5-Hydroxytryptophan is a popular and effective supplement for many people to address a variety of different conditions, like depression, anxiety, fibromyalgia, chronic fatigue, OCD and many more. However, that is not always the case for everyone, as sometimes 5-HTP side effects do occur.
Before I share my experience, I first want to clarify that in no way am I saying that I am against 5-HTP therapy, amino acid therapies, or other natural remedies. I am in total support of these kind of therapies. However, the point I want to make is that “natural” does not always means free of side effects or complications and not all therapies work the same for everyone, even in the natural health field.
Several months ago I added a supplement to my regimen that included 5-HTP. I wasn’t taking this supplement for depression. I was taking it because it is believed that serotonin plays an important role in chronic fatigue syndrome, adrenal fatigue and migraine headaches, all of which are conditions that I live with. I didn’t have depression.
I had a neurotransmitter test by Neuroscience that indicated I was deficient in serotonin and GABA and my norepinephrine levels were elevated. So I was taking a supplement the lab recommended called, Travacor, that included 5-HTP, taurine, and l-theanine, as well as folic acid, b12, b6, zinc, vitamin c, and magnesium.
When I first started taking it, I felt a moderate boost in mood, but this passed after a couple weeks and then I didn’t feel much of anything. After a month or so I felt less desire to eat carbohydrates and perhaps a little more patient. I didn’t notice any improvement in chronic fatigue, adrenal fatigue or migraines. However, I decided to give it another month.
During the next month I developed severe biochemical depression, feelings of overwhelming dread, dreariness, doom and gloom, high levels of fear and even some paranoia. I’d like to remind you, I was not experiencing any of these feelings prior to taking this supplement. However, I am quite familiar with what biochemical depression feels like because I had lived with it for a decade in my teens and twenties. When I was 28 I stopped eating sugar, caffeine, wheat, and garbage food, cleaned up environmental toxins out of my life, ate organic and only whole foods and my depression went away. I haven’t had biochemical depression, or what is also called clinical or major depression, in more than 20 years. So when I began to experience these feelings, I recognized them quite well and was very concerned to see their return.
Additionally, during the last month I was taking 5-HTP, I also developed severe hot flashes, a complete intolerance to heat and before it was all done and over with I had a complete crash in my adrenal glands with a complete inability to handle any stress and weakness so severe I could hardly stand up. I ended up in bed for two weeks and felt like I was going to die. Also during this month, I had two of the worse migraines I’ve ever experienced. Again, I was not having any of these symptoms prior to taking this supplement.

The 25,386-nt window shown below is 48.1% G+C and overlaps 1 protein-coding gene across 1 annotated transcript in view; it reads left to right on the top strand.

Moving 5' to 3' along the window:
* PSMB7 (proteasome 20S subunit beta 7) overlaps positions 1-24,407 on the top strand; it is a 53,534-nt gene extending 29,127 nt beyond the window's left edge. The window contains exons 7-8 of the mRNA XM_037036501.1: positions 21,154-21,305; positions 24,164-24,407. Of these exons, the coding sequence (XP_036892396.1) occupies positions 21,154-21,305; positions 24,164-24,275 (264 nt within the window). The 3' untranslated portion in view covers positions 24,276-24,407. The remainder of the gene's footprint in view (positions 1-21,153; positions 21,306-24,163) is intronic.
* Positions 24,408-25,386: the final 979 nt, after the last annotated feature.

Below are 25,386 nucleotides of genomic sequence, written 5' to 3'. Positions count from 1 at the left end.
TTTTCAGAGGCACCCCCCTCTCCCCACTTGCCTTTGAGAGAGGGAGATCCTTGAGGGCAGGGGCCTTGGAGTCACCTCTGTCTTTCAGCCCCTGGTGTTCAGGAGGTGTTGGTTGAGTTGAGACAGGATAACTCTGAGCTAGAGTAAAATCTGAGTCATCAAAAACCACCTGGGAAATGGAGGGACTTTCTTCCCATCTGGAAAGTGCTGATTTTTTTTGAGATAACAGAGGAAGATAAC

Having a negative reaction to natural remedies is not uncommon for me, it has happened numerous times, so I always know to be on the lookout anytime I start a new therapy. However, because I had been on this supplement for a few months before these feelings came on, I didn’t immediately make the connection that it was 5-HTP side effects causing this situation. As I tried to determine what brought this on, I analyzed all the changes in my life that could possibly result in this kind of impact.
I hadn’t made any changes in my diet or lifestyle over the last few months so it couldn’t be that. I hadn’t added any other supplements to my regimen or had a major pesticide exposure, so that couldn’t be the culprit. Then suddenly I remembered that a little over a year ago I took a different amino acid formula to stimulate neurotransmitters and it had given me severe hot flashes so I had to discontinue its use. It took a couple of months for that to occur as well. I also remembered that I had taken another supplement with 5 HTP in it only for a week and had to discontinue it because it gave me a migraine every day. So I thought it must be the 5-HTP formula that caused this depression and health crash and I immediately discontinued its use.
In about a week, almost all the depression, dread, fear, hot flashes, a severe intolerance to heat, etc., were gone. Then in two weeks, I was pretty much back to my normal self, except my adrenal glands had not recovered completely yet. This all went down right around Christmas, and I still haven’t been able to get my adrenal glands back to where they were previously. I still have to rest more than normal and I’m seeing a new nutritionist specializing in adrenal exhaustion to help me address this issue.
Again, I want to note that I don’t share this experience with you to discourage the usage of 5-Hydroxytryptophan or other amino acid therapies. Just because I had a bad experience does not mean that you will. Many people use these therapies and experience positive results. Probably most people will not have the side effects of 5-HTP that I did, but a small pool of people might.
I use a variety of nutritional supplements with no negative consequences that bring numerous benefits to my health. I am in full support of self-care and self-medicating with supplements and herbs, and an advocate for the natural health field, but I want people to be aware that they must do their research and be an informed consumer before trying any natural therapy approach.
Natural therapies can be just as powerful as a prescription drug and should be taken seriously. Manipulating neurotransmitters, hormones, stress hormones, etc., whether it is through prescription drugs or natural means, is very serious business and there is always the potential for unexpected or negative results. Before engaging in these types of therapies, I encourage you to always do your homework and have a thorough understanding of all that is involved and all possible outcomes.